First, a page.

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Yet another SS question
Old 02-17-2015, 03:36 PM   #1
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Yet another SS question

Yes, it's about 'when' <ducking>. Before I became a SAHM, I worked enough to get a small SS benefit. My DH is the main earner and my spousal (half of his) benefit will be greater. I've heard that I can take my small SS at 62 and switch to get the full spousal benefit at our FRA (we're close in age and he would not take his early). If that's so, then there is no reason for me to NOT take mine at 62. Yes, it'll be reduced but otherwise that $ is gone, right? Or would my spousal at FRA be reduced?
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Old 02-17-2015, 03:46 PM   #2
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No need to duck because I've read so many threads on when to take SS that I'm never sure of the rules either.

Your plan matches mine. DW takes hers at 62, I file and suspend at my FRA and she files and gets a bump up to 0.5 of my FRA SS benefit. Can't remember if she needs to get to FRA before she can get the bump up. (She is 9 months younger than me but much lower SS estimate)

I may also have that wrong, and will be happy to be corrected.
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Old 02-17-2015, 03:59 PM   #3
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I do not think you can get full 1/2 of spousal SS if you claimed your own at 62 spousal benefit will be 1/2 of spouses age 62 spousal benefit I believe. at least that is what I believe through my looking at website, I would be very happy to be in error on this though!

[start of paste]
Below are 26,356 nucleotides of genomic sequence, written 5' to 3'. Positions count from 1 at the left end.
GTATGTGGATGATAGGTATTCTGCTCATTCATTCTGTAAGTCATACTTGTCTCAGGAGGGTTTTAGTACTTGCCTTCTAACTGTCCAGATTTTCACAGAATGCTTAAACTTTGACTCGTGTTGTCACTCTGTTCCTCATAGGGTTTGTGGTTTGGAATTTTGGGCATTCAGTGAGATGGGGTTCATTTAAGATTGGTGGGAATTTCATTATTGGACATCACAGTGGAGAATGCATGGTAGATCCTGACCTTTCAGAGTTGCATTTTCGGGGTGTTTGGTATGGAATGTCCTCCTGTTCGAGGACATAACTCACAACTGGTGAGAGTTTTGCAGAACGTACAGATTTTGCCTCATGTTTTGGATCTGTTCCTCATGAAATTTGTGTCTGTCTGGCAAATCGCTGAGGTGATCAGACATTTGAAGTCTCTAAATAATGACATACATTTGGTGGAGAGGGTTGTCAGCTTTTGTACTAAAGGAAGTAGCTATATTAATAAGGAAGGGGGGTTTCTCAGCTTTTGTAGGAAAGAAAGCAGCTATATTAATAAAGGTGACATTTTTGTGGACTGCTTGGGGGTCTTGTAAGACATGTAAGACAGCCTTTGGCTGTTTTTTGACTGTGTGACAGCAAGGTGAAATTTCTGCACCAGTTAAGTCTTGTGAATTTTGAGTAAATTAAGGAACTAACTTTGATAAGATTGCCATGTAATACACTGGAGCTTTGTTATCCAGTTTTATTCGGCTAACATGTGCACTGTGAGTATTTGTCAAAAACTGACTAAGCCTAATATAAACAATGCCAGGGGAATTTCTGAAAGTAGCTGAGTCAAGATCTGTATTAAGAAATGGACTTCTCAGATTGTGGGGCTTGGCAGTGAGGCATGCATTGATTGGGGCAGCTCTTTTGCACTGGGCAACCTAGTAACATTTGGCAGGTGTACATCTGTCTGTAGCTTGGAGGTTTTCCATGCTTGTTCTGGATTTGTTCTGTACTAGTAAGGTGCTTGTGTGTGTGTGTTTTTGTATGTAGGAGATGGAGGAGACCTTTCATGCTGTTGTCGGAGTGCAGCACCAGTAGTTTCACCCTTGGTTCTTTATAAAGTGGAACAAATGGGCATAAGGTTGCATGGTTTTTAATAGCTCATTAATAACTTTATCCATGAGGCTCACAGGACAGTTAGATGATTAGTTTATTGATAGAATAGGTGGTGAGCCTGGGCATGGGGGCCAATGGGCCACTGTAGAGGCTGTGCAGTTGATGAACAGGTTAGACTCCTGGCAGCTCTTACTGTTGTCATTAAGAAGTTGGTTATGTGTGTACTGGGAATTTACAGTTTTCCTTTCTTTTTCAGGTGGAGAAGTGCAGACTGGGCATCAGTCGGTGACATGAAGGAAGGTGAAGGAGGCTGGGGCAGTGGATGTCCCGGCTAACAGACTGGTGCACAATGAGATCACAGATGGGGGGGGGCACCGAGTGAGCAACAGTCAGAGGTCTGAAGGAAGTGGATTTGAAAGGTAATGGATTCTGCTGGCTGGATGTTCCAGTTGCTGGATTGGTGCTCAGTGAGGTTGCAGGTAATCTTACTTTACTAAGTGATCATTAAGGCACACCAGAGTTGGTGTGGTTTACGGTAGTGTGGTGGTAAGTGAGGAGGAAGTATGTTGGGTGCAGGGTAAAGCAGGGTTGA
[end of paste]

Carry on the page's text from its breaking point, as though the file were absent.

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Old 02-17-2015, 04:13 PM   #4
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I do not think you can get full 1/2 of spousal SS if you claimed your own at 62 spousal benefit will be 1/2 of spouses age 62 spousal benefit I believe. at least that is what I believe through my looking at website, I would be very happy to be in error on this though!
Yes. And there is a timing issue here to get the max re spousal or own record benefit--my understanding is that if a lower-earning spouse applies earlier than FRA and the spousal benefit is more than his or her own benefit amount, the spousal benefit will automatically begin then and cannot be changed. In order to have the flexibility of choosing either his/her own benefit amount or the spousal benefit, and switch later, the lower-earning spouse has to wait until his/her FRA to file.

I am waiting til FRA to claim my spousal benefit. At 70 God willing I will switch to my own record, which by then will be more than the spousal benefit.

Of course I could be wrong, and often am, but here is more info http://www.forbes.com/sites/kotlikof...usal-benefits/
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Old 02-17-2015, 06:29 PM   #5
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Thanks for the quick responses. Decision time in 2.9 years.
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Old 02-17-2015, 06:34 PM   #6
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Yes, I think it is right that if spouse claims before FRA that spousal benefit is reduced to reflect the spouse's claiming early.

DW was SAHM and is 9 months older than me. She'll claim her benefits at her FRA. I'll file and suspend 9 months later and she will claim spousal benefit, which will bring her benefit to 1/2 of my FRA benefit. Then I'll start my benefits when I turn 70.
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Old 02-17-2015, 06:57 PM   #7
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My DW filed at 62. Her FRA was 66, thus the spousal benefit will be calculated at 38.66% of mine. Try this calculator Benefits for Spouses
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Old 02-17-2015, 08:08 PM   #8